I realized I could quickly adapt an existing application as a donor survey, if the application were flexible enough. A couple of years ago I created a mini Laboratory Information Management System (LIMS). The programmer can easily modify the fields in the forms, although users cannot add fields ad-hoc. The mini LIMS has its own security and login system, and users are in groups. For the purposes of the AIMS donor survey, one section of the LIMS becomes the “donor info”, another section becomes the “survey”.
Using the list of fields that Liz Gushee, Digital Archivist here at UVa, gathered while working with the other AIMS archivists, I put the donor’s name, archivist name and related fields into the “donor” web form. All the survey questions went into the “survey” web form. The survey will support distinct surveys from the same donor over time to allow multiple accessions.
Our next step will be to map donor survey fields to various standard formats for submission agreements and other types of metadata. While the donor survey data needs to be integrated into the SIP workflow, we haven’t written the transformation and mapping code. We are also lacking a neatly formatted, read-only export of the donor survey data. Our current plan is to use Rubymatica to build a SIP, and that process will include integration of the donor survey data. The eventual product will be one or more Hydra heads. Learn more about Hydra:
Everyone is invited to test our beta-release donor survey. Please email Tom email@example.com to request an account. Include the following 3 items in your email:
1) Your name
2) A password that is not used elsewhere for anything important
3) Institutional affiliation or group so I know what group to assign you to, even if your group has only one person.
On the technical side, there were some interesting user interface (UI) and coding issues. Liz suggested comment fields for the survey, and we decided to offer archivists a comment for every question. I used Cascading Style Sheets (CSS) to minimize the size of comment fields so that the web page would not be a visual disaster. If one clicks in a comment, it expands. Click out of it, and it shrinks back down.
The original LIMS never had more than a dozen fields. The donor survey is very long and required some updates to the UI. By using a JQuery function ajax() I was able to create a submit button that would save the survey without redrawing the web page. CSS code was required to make the save buttons remain in a fixed location while the survey questions scrolled.
The mini LIMS relies on a Perl closure to handle creation of the web forms, and saving of the data to the database. Calling functions from the closure creates the fields. A closure is similar to a class in Java or Ruby, but somewhat more powerful. The data structures from the closure are passed to Perl’s HTML::Template module to build the web pages from HTML templates.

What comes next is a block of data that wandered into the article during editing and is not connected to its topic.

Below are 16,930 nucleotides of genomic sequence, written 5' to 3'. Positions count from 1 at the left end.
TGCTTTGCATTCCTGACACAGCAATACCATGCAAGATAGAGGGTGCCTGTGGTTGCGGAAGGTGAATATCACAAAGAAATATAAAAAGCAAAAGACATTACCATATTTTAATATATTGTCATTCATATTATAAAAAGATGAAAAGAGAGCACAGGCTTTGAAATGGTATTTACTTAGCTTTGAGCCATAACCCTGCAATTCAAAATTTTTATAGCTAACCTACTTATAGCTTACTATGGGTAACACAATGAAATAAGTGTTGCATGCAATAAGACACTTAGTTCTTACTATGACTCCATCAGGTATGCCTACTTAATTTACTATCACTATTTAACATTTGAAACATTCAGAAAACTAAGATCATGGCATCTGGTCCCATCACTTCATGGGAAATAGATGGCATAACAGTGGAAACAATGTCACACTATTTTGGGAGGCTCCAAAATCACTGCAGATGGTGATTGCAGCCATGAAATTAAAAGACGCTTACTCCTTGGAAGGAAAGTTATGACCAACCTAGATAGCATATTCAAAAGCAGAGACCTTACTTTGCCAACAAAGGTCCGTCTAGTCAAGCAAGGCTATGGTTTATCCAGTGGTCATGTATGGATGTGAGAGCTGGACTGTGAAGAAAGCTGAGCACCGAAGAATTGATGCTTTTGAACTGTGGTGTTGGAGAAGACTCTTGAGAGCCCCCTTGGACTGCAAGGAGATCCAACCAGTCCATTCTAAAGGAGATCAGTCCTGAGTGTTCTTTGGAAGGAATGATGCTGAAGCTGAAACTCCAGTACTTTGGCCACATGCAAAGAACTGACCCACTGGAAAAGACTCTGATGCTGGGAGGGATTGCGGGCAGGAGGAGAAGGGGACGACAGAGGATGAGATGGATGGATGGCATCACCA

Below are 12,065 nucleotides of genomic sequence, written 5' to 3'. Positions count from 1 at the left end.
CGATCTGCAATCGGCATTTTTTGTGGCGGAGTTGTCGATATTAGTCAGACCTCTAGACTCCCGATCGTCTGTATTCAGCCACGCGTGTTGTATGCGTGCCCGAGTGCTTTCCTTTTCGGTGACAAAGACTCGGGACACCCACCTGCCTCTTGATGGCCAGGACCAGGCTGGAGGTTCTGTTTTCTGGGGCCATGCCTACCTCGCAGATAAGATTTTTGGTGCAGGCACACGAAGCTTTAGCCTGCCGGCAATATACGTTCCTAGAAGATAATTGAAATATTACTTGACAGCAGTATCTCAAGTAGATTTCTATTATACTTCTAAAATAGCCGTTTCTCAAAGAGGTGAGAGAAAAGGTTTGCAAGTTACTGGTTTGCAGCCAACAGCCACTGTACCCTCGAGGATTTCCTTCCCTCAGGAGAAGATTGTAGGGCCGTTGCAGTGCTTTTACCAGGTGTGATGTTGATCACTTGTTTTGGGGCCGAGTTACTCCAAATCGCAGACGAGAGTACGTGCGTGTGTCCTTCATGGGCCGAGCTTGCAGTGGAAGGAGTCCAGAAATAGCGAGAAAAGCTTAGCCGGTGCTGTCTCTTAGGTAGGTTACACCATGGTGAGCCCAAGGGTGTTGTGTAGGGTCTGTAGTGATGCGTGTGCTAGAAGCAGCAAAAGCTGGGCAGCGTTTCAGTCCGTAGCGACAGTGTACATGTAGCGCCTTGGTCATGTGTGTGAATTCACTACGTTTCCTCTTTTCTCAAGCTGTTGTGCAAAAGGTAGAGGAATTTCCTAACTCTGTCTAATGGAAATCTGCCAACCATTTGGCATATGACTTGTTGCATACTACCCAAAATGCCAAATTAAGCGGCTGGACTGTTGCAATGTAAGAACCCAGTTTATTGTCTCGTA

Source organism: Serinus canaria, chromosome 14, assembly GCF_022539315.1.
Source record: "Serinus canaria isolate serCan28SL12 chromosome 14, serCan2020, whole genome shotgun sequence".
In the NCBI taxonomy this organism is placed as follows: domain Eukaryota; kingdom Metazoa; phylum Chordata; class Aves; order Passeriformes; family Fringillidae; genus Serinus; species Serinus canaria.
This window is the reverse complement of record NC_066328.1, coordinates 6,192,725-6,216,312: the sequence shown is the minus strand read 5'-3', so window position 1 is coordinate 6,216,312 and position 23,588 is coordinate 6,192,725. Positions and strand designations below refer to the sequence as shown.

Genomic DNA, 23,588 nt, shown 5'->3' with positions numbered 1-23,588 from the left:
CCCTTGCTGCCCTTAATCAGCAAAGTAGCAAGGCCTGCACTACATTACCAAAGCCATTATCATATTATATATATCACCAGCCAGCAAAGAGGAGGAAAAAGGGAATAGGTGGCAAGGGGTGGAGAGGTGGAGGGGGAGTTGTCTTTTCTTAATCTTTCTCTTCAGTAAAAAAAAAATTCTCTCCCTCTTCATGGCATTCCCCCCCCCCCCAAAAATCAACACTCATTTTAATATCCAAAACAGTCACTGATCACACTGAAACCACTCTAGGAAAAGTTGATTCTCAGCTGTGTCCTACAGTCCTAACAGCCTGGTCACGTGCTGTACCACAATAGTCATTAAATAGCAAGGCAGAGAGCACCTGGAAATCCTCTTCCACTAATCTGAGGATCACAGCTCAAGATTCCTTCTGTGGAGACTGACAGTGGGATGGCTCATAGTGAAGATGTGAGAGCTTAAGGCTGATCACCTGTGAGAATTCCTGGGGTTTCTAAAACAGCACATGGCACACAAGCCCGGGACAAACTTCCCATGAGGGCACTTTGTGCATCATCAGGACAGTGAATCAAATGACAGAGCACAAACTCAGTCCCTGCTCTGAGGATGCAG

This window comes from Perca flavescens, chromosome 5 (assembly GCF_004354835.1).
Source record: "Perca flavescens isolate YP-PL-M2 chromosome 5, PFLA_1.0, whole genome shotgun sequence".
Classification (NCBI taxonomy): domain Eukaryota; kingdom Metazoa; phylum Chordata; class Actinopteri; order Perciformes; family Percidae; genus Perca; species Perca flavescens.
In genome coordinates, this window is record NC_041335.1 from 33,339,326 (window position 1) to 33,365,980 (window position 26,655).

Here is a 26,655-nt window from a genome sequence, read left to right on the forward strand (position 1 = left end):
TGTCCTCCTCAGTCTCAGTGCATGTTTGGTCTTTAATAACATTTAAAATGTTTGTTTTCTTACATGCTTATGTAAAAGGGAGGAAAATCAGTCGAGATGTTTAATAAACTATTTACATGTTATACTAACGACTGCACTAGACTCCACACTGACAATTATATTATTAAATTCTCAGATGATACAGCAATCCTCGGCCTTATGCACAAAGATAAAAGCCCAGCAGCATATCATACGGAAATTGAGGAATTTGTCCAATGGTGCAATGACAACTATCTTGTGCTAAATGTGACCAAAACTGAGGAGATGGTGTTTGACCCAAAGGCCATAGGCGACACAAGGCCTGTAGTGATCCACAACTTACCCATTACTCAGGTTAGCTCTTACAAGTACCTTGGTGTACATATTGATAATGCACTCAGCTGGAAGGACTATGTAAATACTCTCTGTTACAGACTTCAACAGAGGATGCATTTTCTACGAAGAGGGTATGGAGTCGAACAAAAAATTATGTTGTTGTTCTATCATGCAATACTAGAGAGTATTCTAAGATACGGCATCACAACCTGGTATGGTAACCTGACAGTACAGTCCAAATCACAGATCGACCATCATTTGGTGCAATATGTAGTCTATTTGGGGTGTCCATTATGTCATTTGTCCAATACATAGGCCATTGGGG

The mini LIMS was originally created to use PostgreSQL (aka Postgres), but I’ve converted it to us SQLite. SQLite is a zero-administration database, easily accessed from all major programming languages, and the binary database file is directly portable to all operating systems. Perl’s DBI database connectivity is database agnostic. However, some aspects of the SQL queries are not quite portable. Postgres uses “sequences” for primary keys. Sequences are wonderful, and vastly superior to auto-increment fields. SQLite does not have sequences, so I had to create a bit of code to handle the differences. The calendar date functions are quite different between Postgres and SQLite, so once again, I had to generalize some of the SQL queries related to date and time.
There was one odd problem. Postgres and SQLite are both fully transactional. However, because SQLite is an “embedded” database, it cannot handle database locks as elegantly as client-server databases. Normally this is not a problem, and all databases have some degree of locking. In this instance I got a locking error when preparing a second query in one transaction. Doing a commit after the first query appears to have fixed the problem. I’ve worked with SQLite for several years an never encountered this problem. It could be a bug in the Perl SQLite DBD driver. Using the sqlite_use_immediate_transaction did not solve the problem.
The mini LIMS source code is available.